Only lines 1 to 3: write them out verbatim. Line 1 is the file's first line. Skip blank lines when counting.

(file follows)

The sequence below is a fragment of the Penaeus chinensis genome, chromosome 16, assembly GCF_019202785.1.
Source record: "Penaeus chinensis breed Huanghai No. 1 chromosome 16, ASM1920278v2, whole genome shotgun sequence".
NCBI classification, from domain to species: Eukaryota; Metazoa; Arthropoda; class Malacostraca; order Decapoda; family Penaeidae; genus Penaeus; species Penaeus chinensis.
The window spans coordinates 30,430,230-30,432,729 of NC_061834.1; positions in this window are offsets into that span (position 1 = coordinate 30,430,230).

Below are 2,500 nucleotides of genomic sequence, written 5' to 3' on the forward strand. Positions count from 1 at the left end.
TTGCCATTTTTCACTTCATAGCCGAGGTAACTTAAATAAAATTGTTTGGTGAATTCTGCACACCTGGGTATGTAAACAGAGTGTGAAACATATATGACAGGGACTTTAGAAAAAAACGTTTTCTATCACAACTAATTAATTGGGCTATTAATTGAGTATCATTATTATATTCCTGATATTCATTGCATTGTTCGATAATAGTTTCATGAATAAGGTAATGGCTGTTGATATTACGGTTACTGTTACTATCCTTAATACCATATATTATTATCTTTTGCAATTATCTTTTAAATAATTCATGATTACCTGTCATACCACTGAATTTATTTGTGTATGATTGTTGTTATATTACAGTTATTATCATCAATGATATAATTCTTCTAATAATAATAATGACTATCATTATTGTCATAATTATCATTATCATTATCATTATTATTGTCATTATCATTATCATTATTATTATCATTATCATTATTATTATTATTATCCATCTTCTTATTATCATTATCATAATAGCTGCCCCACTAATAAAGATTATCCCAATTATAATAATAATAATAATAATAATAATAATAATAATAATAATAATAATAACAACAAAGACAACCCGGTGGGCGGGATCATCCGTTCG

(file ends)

The sequence below is a fragment of the Penaeus chinensis genome, chromosome 16, assembly GCF_019202785.1.
Source record: "Penaeus chinensis breed Huanghai No. 1 chromosome 16, ASM1920278v2, whole genome shotgun sequence".
NCBI classification, from domain to species: Eukaryota; Metazoa; Arthropoda; class Malacostraca; order Decapoda; family Penaeidae; genus Penaeus; species Penaeus chinensis.